What’s the Easiest Type of Loan to Get for a First Time Homebuyer?
Of the three first-time homebuyer programs, the FHA loan is the easiest for many to get. This program, backed by the U.S. Department of Housing and Urban Development, offers the most lenient guidelines for credit, income-to-debt ratio, and closing-cost assistance.
“What’s great about the FHA loan is that it doesn’t judge you that much in terms of credit,” says Jason Gelios, a real estate agent with Community Choice Realty in Ann Arbor, Michigan. “It helps people with all types of credit get a competitive interest rate, and they can still get a home.”
In addition to being flexible with credit requirements, FHA loans give new homeowners the most options to come up with a down payment and closing costs. The down payment can come from first-time homebuyer assistance programs or as a gift from family members. In addition, the buyers can request up to 6% of the purchase price as concessions from sellers toward covering closing costs.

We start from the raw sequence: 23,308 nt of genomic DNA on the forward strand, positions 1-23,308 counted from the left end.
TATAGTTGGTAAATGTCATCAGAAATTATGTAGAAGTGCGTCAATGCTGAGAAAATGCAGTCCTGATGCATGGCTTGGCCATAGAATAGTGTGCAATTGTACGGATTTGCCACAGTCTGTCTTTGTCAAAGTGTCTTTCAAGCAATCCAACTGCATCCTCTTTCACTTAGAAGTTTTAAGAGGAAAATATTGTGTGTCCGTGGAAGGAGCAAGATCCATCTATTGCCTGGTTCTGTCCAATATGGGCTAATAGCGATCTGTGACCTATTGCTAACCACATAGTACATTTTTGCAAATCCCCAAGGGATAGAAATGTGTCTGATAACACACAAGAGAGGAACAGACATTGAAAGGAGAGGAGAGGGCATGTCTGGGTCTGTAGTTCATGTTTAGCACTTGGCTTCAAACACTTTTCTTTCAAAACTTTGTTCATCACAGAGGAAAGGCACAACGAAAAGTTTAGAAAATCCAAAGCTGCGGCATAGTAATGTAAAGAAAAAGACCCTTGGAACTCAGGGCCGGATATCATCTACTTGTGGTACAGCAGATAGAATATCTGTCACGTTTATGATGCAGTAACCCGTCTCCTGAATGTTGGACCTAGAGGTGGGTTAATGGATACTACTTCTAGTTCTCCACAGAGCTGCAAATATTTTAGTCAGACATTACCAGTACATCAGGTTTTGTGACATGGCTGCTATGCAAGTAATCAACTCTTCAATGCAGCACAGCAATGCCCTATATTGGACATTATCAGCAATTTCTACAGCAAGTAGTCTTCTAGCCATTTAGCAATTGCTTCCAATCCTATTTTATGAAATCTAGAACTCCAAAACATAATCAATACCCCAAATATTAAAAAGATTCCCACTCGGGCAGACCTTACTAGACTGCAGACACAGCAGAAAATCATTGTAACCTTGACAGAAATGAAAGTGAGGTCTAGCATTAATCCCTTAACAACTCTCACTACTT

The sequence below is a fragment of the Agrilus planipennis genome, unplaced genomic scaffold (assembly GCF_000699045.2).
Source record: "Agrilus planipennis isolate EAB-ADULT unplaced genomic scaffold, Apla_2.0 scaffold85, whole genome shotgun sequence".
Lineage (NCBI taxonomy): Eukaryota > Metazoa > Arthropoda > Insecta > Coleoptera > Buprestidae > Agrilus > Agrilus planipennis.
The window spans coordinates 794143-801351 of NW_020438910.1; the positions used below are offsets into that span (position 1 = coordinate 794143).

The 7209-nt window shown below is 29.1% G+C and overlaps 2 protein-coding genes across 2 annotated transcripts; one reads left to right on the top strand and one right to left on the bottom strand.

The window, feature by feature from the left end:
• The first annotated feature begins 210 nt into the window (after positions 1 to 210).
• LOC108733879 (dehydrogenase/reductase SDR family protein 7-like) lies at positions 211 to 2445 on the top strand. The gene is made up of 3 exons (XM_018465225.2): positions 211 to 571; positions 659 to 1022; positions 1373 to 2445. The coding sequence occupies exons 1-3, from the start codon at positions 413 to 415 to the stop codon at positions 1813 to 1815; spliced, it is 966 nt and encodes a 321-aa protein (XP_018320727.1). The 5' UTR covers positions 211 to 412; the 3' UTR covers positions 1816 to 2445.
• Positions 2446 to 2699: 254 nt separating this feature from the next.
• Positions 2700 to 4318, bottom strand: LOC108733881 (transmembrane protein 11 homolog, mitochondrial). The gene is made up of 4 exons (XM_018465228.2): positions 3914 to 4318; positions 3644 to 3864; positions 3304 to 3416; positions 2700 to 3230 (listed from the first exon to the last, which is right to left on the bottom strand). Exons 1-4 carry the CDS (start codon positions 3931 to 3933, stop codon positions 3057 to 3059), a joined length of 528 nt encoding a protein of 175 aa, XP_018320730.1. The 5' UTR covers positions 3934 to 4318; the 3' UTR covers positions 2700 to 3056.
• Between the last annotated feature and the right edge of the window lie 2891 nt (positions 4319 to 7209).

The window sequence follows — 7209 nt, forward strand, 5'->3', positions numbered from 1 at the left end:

Other programs can be a little more difficult to navigate, and may come with higher entry barriers. To qualify for a USDA loan, homeowners must meet strict income and credit score requirements, and are limited by where they can shop for a new home. If you meet those guidelines, potential rural homeowners still have to complete a lot of paperwork and wait six months or more to get approved for the program.
Of the three programs, the VA loan offers the easiest pathway to homeownership from start to finish. However, it also has the strictest requirements: applicants must be a qualifying servicemember, veteran, or surviving spouse. Family members, including children of veterans, cannot apply for a VA loan.
What Type of Loan Is the Best for a First Time Home Buyer?
The best type of loan for first time homebuyers depends on several factors, including their personal goals and which programs they may qualify for. Although the FHA loan program is the most popular first-time homebuyer loan option, those who qualify for a VA loan or USDA loan programs may be able to get through the front door without a down payment or private mortgage insurance.
Before shopping for a home, potential homeowners are best served talking to a real estate agent in their area about their goals and loan options. In addition, a mortgage broker can help individuals navigate all the options available to them — not just those packaged by lenders.